Many feared that outdoor dining and, in some cases, indoor activities at bars were continuing at certain establishments in downtown Upland, despite the order by the governor.
Five restaurants hold outdoor dining permits issued by the city, while two were using sidewalk space for dining. Those permits were suspended in December by the city after the governor’s modified stay-at-home order was put in place, according to city staff.
The city’s cost to continue the barricades and pay for monthly security in the downtown area on Second Avenue between C and A streets would have equaled about $10,000 a month.
It’s unclear whether the city will move forward with permanent street closures that would help accommodate festivals and possibly outdoor dining in the future.
West Covina is suing an insurance pool asking that it be required to pay for $4 million in losses the city suffered after losing an employment case trial in 2018.
The city brought the case to Los Angeles Superior Court against Big Independent Cities Excess Pool Joint Powers Authority, asking for a declaration of the rights and duties of the parties under their agreement.
A Los Angeles Superior Court jury in October 2018 found in favor of former West Covina Deputy Fire Marshal Jason Briley, who had been a member of the WCFD for nearly a decade before being fired in September 2015.
Briley alleged he was fired in retaliation for reporting numerous alleged fire safety violations, including the fire department’s decision allowing a company, AltaMed Medical and Dental Group, to remain open while the building in which it was located was undergoing construction.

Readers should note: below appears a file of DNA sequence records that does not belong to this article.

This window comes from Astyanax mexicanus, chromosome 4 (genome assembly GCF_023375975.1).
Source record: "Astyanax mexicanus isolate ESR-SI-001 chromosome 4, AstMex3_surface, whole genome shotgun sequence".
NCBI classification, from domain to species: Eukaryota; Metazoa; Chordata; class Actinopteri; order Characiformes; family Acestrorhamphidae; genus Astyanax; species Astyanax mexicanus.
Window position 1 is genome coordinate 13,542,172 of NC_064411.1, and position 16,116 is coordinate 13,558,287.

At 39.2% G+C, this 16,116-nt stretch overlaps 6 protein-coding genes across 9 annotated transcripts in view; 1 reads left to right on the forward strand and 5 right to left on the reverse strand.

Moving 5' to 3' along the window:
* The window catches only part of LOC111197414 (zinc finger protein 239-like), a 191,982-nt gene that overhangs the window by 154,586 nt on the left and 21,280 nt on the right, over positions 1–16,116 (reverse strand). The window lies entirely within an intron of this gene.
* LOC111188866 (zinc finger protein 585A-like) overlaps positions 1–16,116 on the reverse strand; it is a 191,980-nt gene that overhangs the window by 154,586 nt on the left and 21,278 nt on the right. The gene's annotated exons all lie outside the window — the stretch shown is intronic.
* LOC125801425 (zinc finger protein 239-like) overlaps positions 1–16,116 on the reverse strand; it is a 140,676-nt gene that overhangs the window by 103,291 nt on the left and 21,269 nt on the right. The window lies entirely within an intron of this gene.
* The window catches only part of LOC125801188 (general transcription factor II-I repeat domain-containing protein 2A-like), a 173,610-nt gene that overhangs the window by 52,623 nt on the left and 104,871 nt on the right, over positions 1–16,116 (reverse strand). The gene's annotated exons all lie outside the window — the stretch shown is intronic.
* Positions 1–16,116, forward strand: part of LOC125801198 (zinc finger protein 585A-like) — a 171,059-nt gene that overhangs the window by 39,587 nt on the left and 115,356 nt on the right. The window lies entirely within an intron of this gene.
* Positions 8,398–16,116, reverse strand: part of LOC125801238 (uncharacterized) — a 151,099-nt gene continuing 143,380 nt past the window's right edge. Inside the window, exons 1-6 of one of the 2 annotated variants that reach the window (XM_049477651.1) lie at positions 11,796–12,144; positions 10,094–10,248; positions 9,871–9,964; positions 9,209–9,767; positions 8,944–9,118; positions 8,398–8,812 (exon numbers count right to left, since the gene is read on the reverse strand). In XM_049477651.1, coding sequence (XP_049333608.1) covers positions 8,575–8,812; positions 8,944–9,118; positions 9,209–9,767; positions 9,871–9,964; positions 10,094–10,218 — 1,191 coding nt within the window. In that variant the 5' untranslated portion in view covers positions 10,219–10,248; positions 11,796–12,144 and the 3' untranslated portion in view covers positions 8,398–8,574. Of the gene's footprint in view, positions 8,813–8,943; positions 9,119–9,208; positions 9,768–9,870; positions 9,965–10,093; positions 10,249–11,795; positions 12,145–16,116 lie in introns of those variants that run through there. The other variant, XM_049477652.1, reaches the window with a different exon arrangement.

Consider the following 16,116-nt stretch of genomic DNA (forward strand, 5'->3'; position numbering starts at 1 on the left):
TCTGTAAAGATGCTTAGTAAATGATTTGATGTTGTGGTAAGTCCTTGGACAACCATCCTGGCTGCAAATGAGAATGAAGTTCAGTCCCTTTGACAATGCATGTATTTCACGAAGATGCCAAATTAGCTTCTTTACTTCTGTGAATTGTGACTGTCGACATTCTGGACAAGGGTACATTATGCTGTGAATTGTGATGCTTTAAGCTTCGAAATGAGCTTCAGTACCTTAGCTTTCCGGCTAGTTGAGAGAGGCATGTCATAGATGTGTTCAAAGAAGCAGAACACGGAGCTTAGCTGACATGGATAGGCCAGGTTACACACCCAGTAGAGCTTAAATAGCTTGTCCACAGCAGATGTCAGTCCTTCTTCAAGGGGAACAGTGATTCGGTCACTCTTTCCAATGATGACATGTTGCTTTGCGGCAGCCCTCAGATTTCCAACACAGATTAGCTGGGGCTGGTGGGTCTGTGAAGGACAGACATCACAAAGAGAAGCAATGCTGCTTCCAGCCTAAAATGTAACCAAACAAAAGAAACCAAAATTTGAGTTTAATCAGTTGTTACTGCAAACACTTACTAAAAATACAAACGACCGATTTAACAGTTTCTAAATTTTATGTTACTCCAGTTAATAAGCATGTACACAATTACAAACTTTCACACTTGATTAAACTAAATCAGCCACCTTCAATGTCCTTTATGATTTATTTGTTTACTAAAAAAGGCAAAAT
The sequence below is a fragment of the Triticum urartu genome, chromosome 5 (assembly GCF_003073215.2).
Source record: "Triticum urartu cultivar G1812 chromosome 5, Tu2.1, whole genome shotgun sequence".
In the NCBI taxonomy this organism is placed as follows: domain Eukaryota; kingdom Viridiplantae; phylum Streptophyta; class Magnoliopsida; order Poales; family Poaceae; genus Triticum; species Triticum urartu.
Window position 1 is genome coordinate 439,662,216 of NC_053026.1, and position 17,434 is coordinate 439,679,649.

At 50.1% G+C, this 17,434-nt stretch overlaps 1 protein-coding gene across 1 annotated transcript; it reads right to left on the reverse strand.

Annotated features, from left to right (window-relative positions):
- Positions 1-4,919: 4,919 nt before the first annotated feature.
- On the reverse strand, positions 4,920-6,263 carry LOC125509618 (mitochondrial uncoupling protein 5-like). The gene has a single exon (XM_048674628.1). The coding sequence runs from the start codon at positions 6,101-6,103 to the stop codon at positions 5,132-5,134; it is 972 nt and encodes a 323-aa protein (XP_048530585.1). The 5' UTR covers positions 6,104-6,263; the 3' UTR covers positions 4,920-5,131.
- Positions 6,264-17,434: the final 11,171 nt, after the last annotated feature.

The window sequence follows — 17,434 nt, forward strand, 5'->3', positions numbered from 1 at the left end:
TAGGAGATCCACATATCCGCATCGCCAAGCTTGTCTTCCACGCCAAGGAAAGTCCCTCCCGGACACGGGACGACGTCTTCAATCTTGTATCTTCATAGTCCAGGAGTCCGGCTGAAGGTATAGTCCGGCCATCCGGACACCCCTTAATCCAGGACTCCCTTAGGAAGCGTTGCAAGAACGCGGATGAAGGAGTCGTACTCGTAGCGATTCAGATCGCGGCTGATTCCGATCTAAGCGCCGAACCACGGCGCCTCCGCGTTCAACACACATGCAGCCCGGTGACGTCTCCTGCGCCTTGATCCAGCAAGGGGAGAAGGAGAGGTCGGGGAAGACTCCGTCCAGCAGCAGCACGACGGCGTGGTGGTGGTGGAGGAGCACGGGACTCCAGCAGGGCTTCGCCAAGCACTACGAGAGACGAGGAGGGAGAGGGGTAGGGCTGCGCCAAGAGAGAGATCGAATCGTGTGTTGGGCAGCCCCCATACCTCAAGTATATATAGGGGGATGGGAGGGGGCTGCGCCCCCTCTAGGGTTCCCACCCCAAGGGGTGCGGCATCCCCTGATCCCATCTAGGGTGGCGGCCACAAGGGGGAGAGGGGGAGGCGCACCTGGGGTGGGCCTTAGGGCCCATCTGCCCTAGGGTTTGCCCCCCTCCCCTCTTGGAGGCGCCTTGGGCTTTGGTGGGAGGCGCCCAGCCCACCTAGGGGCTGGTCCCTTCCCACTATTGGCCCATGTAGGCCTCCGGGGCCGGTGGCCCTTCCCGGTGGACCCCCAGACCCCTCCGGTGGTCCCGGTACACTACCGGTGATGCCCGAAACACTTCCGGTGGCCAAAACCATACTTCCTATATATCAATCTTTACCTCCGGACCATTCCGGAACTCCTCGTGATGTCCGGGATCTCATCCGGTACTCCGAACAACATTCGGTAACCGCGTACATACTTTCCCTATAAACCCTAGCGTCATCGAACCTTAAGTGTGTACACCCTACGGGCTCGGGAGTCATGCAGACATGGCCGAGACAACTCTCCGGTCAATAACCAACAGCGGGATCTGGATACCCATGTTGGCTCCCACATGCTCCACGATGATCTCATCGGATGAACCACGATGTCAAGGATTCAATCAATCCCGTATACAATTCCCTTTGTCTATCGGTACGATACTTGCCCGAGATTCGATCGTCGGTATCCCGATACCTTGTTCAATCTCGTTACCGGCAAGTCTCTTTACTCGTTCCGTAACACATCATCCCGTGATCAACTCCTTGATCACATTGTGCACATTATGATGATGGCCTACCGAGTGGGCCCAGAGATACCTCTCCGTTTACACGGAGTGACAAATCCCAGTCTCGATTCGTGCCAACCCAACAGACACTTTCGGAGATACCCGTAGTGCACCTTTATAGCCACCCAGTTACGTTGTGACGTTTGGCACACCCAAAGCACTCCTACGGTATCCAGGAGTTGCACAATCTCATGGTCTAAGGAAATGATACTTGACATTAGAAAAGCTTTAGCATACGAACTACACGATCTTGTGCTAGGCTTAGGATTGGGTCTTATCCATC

Briley maintains the structure did not undergo proper testing of the alarm system.
Defense attorneys maintained Briley lost his job for legitimate reasons and that others found it hard to work with him.
The city obtained $27 million in coverage from the insurance authority intended to protect the municipality against such claims as wrongful termination and retaliation brought by city employees and West Covina paid all of its required premiums, the suit states.
After Briley obtained a judgment against the city—which is accruing interest–the insurance authority “started trying to wiggle out of its coverage obligations” and now claims that the jury found liability in violation of a state Labor Code section that is an uninsurable wrongful act under the Insurance Code, the suit states.
The insurance authority is also now maintaining it did not get some reports about the status of the litigation before trial and that this precludes coverage, even though it did not raise the issue until Briley won the case, the suit states.
The city has appealed the Briley verdict to the 2nd District Court of Appeal.